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    Re: 97 Jeep Grand Cherokee alarm system

    Quote Originally Posted by MikeHalloran
    Yeah. My Ford had a mechanical clutch linkage.

    When it was quite young, there was some problem with it, which Ford repaired under warranty. I think it involved the dealer re-welding one of the arms on the cross shaft, and I think he warped it badly. After that, the over-center spring didn't work right.

    So I was poking around in the linkage, and managed to cause the overcenter spring to pop out and fly into an adjacent field. It must have gone fifty yards; I was lucky it didn't hit me. I didn't even go look for it.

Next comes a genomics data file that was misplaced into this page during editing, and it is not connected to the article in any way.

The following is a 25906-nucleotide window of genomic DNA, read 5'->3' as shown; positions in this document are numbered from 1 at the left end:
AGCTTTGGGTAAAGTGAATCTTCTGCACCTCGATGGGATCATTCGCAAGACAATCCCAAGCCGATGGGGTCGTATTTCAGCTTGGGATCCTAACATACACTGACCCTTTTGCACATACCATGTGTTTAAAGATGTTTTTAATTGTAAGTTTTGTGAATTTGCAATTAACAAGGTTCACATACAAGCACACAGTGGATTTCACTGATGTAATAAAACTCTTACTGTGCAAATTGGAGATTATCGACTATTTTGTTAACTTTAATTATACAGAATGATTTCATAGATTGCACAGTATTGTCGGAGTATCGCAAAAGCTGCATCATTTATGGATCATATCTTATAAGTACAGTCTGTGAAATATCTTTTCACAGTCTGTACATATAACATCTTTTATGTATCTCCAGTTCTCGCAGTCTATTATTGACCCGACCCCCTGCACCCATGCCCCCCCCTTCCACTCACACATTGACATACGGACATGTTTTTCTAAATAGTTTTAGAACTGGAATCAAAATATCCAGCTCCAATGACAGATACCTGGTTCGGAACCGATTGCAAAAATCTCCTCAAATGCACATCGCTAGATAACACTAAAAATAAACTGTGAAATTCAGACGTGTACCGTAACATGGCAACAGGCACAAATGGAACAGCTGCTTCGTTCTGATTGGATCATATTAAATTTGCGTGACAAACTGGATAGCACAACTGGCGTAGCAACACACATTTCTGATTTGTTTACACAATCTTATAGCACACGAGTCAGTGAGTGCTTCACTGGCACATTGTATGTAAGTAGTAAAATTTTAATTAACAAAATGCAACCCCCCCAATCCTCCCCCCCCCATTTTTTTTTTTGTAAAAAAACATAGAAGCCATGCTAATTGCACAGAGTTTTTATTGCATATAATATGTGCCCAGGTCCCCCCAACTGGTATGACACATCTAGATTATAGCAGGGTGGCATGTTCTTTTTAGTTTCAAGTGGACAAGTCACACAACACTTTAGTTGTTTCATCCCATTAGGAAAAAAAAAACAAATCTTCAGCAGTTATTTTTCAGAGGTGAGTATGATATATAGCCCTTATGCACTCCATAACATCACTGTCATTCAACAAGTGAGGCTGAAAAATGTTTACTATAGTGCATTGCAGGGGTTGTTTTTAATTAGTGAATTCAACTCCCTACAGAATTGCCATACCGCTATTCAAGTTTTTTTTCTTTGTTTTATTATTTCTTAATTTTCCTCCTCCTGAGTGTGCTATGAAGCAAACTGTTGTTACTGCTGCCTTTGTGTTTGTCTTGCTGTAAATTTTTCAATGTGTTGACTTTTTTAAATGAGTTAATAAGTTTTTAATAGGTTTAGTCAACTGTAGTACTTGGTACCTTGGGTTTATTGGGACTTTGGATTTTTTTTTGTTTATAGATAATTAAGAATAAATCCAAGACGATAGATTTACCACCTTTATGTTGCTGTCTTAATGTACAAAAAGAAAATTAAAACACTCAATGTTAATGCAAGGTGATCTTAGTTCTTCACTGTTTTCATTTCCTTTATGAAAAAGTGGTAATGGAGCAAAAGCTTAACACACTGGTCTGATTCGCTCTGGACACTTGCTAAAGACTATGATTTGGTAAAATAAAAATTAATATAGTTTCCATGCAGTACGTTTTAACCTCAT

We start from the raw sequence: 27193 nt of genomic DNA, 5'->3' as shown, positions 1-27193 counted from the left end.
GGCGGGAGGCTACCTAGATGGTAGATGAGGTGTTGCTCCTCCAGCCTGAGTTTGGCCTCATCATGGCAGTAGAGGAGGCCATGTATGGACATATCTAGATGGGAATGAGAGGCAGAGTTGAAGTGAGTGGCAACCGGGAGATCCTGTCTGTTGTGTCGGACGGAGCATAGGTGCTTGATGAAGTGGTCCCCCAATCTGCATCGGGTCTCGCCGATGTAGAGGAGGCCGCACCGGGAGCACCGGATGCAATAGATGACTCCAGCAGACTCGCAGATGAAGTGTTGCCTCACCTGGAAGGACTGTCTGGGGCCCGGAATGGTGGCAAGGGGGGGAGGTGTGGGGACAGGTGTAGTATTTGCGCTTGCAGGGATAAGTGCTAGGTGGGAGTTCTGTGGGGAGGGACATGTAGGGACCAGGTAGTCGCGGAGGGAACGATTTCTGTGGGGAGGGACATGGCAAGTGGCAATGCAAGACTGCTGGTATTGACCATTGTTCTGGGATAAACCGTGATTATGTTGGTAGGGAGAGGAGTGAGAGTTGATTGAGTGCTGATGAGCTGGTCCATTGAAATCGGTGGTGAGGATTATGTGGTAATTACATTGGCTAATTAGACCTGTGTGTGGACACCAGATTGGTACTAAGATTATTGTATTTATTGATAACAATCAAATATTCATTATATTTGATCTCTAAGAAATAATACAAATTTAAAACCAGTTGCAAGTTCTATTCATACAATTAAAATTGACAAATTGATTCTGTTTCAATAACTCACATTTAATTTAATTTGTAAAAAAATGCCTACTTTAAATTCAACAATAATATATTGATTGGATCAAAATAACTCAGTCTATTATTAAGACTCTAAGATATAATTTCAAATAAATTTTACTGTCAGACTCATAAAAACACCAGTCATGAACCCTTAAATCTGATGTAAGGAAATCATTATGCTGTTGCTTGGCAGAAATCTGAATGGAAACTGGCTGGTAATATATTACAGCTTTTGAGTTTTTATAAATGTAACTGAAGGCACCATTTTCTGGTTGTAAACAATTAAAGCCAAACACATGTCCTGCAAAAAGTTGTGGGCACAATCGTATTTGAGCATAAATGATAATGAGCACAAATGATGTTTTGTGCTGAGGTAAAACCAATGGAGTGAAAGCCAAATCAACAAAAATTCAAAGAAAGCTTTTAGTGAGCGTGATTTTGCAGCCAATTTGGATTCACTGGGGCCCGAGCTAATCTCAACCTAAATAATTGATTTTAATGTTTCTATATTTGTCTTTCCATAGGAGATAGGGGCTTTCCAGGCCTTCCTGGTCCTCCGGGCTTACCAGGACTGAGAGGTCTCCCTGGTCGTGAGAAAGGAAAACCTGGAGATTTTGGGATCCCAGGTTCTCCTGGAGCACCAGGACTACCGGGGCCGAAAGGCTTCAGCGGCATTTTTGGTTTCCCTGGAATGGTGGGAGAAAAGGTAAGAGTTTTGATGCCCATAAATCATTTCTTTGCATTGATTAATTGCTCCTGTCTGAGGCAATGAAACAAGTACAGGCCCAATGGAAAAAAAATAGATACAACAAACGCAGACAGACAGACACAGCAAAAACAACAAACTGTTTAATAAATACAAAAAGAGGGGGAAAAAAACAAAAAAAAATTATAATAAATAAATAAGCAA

Thereafter, you had to push on that clutch pedal like you really, really meant it.

    The feel was marvelous, but it was very tiring in traffic.
    Like doing leg presses at the gym!

    In those days, it took a man to drive a powerful car. These days, a 105-lb. girl can easily drive a 505 hp Corvette....